all ___ are created equal?

Posted on Wednesday 20 December 2006

It’s about the same thing that got "All men are created equal" into our Declaration of Independence instead of "All people are created equal." We fought a Civil War over it, and it still took another hundred years for African-Americans to gain a semblence of their rights. It took a century and a half for women to have their right to vote, and the Equal Rights Amendment still hasn’t been passed. Labor Unions have been through the same process, and are currently disenfranchised. Now, we’re building a wall to keep the Latinos out.

Now it’s the Religious Right and their "Family Values" instead of the KKK or the White Supremists who are championing the cause. The Christian Right arose in the mid 1970’s in reaction to: The Equal Rights Amendment, Roe v. Wade, and the election of a genuinely Christian man, Jimmy Carter, who was a civil libertarian. It was actually a real Christian in the White House that they rose up to fight against. Why he even suggested that we slow down on the highways to decrease our oil comsumption. Since then, they’ve elected three Presidents – Ronald Reagan and the Bush’s, and done everything in their power to say "All of us are created equal" – "us" being straight white guys with money and a family. They have currently put two men in the White House who are both incompetent and dishonest, and hardly Christian by any parameters I know.

It doesn’t have anything to do with unborn children. They’ve done nothing for the unwanted, disenfranchised children in America. If anything, they’ve made their plight much worse. It doesn’t have anything to do with homosexuals. They just want them to either go away or stay out of sight. It certainly doesn’t have anything to do with Jesus Christ – a true champion of the wretched of the earth – or Christianity. It has to do with selfish prejudice, and xenophobic fear – hide in the suburbs, go to a megachurch, home school the kids to keep them out of the schools, and hope everyone else goes away [unless they’ve come to do the lawn or clean the house]. How any minorities, women, homosexuals, or Christians can support these current people they’ve put in the White House and look at themselves in the mirror is beyond my understanding.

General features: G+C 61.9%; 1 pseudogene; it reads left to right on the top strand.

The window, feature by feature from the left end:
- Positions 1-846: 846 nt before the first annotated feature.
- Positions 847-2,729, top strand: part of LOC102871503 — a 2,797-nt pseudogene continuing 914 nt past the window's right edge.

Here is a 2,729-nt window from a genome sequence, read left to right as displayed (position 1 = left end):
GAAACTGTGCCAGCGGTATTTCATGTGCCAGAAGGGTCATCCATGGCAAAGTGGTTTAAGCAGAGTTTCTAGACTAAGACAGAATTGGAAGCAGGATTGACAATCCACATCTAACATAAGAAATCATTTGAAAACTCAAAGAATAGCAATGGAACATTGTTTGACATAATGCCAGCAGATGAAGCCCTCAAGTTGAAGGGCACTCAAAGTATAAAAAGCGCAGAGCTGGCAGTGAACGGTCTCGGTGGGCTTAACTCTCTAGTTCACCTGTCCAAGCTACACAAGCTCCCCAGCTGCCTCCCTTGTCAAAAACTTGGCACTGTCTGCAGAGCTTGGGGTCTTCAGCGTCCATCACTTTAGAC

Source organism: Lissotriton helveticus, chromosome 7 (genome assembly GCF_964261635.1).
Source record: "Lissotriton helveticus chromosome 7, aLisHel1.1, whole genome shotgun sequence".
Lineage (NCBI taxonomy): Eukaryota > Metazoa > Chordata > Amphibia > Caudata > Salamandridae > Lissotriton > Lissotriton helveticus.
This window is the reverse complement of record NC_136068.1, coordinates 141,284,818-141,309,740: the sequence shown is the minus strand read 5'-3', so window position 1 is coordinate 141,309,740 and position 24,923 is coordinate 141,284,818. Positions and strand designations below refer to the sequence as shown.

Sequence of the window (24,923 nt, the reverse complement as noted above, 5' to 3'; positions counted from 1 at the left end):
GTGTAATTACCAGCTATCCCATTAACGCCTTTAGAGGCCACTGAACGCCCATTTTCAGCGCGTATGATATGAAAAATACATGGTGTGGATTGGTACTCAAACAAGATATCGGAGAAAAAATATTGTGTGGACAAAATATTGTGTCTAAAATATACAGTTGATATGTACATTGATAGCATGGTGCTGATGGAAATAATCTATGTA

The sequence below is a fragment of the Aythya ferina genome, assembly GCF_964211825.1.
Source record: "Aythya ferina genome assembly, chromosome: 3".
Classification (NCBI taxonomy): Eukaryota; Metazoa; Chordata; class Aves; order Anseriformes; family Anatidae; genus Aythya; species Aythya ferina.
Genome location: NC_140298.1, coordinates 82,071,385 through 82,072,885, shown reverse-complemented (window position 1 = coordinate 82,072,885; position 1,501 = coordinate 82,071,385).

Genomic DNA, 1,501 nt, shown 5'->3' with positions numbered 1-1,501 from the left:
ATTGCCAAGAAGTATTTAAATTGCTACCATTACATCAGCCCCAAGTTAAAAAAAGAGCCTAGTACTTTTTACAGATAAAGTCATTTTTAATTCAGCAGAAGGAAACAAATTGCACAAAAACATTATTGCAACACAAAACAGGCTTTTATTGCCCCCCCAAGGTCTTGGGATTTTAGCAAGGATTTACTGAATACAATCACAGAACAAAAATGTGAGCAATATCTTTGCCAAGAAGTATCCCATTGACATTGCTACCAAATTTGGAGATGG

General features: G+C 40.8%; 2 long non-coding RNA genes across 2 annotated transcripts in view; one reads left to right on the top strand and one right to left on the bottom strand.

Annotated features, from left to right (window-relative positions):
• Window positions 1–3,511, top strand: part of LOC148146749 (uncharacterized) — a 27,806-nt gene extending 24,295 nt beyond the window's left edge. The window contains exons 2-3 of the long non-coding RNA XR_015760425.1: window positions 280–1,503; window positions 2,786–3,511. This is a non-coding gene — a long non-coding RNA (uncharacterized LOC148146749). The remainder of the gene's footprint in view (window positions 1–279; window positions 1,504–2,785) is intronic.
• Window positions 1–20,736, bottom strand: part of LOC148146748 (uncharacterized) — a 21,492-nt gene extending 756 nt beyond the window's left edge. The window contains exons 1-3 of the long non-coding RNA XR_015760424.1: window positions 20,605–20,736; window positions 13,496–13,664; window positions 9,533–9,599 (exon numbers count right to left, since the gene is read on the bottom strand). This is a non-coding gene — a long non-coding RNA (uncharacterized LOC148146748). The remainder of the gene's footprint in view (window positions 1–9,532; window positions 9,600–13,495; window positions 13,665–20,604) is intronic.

Dark days, these – a major assault on our Constitution, our Courts, people who are different, science, the less fortunate among us, and a war of conquest in the Middle East to get their oil to boot. Onward Christian Soldiers!

The Equal Rights Amendment passed the U.S. Senate and then the House of Representatives, and on March 22, 1972, the proposed 27th Amendment to the Constitution was sent to the states for ratification. But as it had done for every amendment since Prohibition (with the exception of the 19th Amendment), Congress placed a seven-year deadline on the ratification process. This time limit was placed not in the words of the ERA itself, but in the proposing clause.
Arguments by ERA opponents such as Phyllis Schlafly, right-wing leader of the Eagle Forum/STOP ERA, played on the same fears that had generated female opposition to woman suffrage. Anti-ERA organizers claimed that the ERA would deny woman’s right to be supported by her husband, privacy rights would be overturned, women would be sent into combat, and abortion rights and homosexual marriages would be upheld. Opponents surfaced from other traditional sectors as well. States’-rights advocates said the ERA was a federal power grab, and business interests such as the insurance industry opposed a measure they believed would cost them money. Opposition to the ERA was also organized by fundamentalist religious groups.
Like the 19th Amendment before it, the ERA barreled out of Congress, getting 22 of the necessary 38 state ratifications in the first year. But the pace slowed as opposition began to organize – only eight ratifications in 1973, three in 1974, one in 1975, and none in 1976.
The political tide continued to turn more conservative. In 1980 the Republican Party removed ERA support from its platform, and Ronald Reagan was elected president. Although pro-ERA activities increased with massive lobbying, petitioning, countdown rallies, walkathons, fundraisers, and even the radical suffragist tactics of hunger strikes, White House picketing, and civil disobedience, ERA did not succeed in getting three more state ratifications before the deadline. The country was once more unwilling to guarantee women constitutional rights equal to those of men.
Roe v. Wade, 410 U.S. 113 (1973), is a landmark United States Supreme Court decision establishing that most laws against abortion violate a constitutional right to privacy under the liberty clause of the Fourteenth Amendment, thus overturning all state and federal laws outlawing or restricting abortion that were inconsistent with the decision. It is one of the most controversial cases in U.S. Supreme Court history.
The decision in Roe v. Wade prompted national debate that continues to this day over whether terminating pregnancies should be legal (or more precisely, whether a state can choose to deem the act illegal), the role of the Supreme Court in constitutional adjudication, and the role of religious views in the political sphere. Roe v. Wade became one of the most politically significant Supreme Court decisions in history, reshaping national politics, dividing the nation into "pro-choice" and "pro-life" camps, and inspiring grassroots activism on both sides.

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